French police and gendarme stand at the scene of a shooting incident near the Notre Dame Cathedral in Paris, France, June 6, 2017. REUTERS/Philippe Wojazer(reuters_tickers)
By Emmanuel Jarry
PARIS (Reuters) - France created a new counter-terrorism task force on Wednesday, bringing together all the intelligence services, to coordinate the response to attacks, a day after an Algerian student assaulted police officers outside Notre Dame cathedral.
Newly elected President Emmanuel Macron, portrayed by rivals as weak on security during the presidential campaign, ordered the task force to be set up last month to steer France's multiple security agencies from his Elysee Palace offices.
The performance of France's intelligence services has come under close scrutiny since the November 2015 attacks on Paris, when militant gunmen and suicide bombers struck entertainment venues across the capital, killing 130 people.
In total, more than 230 people have been killed in a wave of attacks in France either claimed by or inspired by Islamic State over the past two-and-a-half years.
In Tuesday's attack, a 40-year-old Algerian student armed with a hammer and kitchen knives shouted "this is for Syria" as he struck at and wounded a policeman, before being shot by police officers.
A source close to the investigation named the assailant as Algerian-born Farid Ikken, a PhD student of communications registered since 2014 at a university in the eastern city of Metz.
The source said that a video in which Ikken pledged allegiance to Islamic State had been found in his flat in Cergy-Pontoise, northwest of Paris, during a police raid on Tuesday evening, after the attack.
Government spokesman Christophe Castaner said the assailant had not previously "shown any signs of radicalisation".
One academic who taught Ikken, a strong linguist who spoke French, English, Arabic and Swedish, described his student as an individual who at times felt lonely. But he said he "fell off his chair" when he saw the news of his implication in an attack.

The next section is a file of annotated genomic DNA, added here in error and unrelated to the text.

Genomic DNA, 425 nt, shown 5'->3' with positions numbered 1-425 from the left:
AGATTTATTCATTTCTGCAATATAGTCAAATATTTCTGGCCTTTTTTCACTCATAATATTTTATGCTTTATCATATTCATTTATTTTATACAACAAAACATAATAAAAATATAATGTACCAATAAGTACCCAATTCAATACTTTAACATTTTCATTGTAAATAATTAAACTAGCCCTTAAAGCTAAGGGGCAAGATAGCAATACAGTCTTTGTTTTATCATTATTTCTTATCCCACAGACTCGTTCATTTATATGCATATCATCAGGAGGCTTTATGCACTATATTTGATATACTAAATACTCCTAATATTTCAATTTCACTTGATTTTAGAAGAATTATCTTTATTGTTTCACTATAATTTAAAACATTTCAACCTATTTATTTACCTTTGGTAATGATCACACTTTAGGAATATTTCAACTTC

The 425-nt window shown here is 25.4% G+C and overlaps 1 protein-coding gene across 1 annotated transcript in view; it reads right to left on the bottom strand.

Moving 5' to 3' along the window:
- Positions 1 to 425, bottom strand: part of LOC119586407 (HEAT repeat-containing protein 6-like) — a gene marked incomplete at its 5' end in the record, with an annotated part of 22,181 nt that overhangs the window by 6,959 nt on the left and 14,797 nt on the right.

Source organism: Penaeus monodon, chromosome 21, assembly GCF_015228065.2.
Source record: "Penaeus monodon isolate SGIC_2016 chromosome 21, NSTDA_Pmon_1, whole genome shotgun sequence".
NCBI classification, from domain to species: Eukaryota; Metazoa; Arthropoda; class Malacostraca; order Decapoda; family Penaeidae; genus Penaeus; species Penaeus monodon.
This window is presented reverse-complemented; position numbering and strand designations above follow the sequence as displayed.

"When I knew him he was pro-West and very much a supporter of democratic values. There was never any outward sign of excessive adherence to Islam," Arnaud Mercier, Ikken's thesis tutor, told BFM TV.
"The only thing I knew he denied himself was alcohol but not drinking alcohol does not make you an Islamist."
Mercier said he last saw Ikken in June 2016, and was surprised when his student failed to reply to his message in November saying they needed to arrange a meeting.
Government spokesman Castaner said that Iken was being held in custody in hospital and that his words "this is for Syria" meant his attack was being treated as a terrorist incident.
Macron on Wednesday appointed Pierre de Bousquet de Florian to head the new intelligence task force known as the National Centre for Counter Terrorism. It will be under the direct authority of the president.
The new task force chief once headed France's DST internal intelligence service, which was disbanded under former president Nicolas Sarkozy.
It will include some 20 people representing the various security services and operate 24 hours, seven days a week.
"This has been created to ensure that the intelligence services truly cooperate," said a French presidency official.
Macron also named career diplomat Bernard Emie, who served as ambassador to Britain, Turkey, Libya and Jordan, as head of the DGSE external intelligence service.
(Additional reporting by Marine Pennetier, John Irish; Writing by Richard Lough; Editing by Brian Love and Adrian Croft)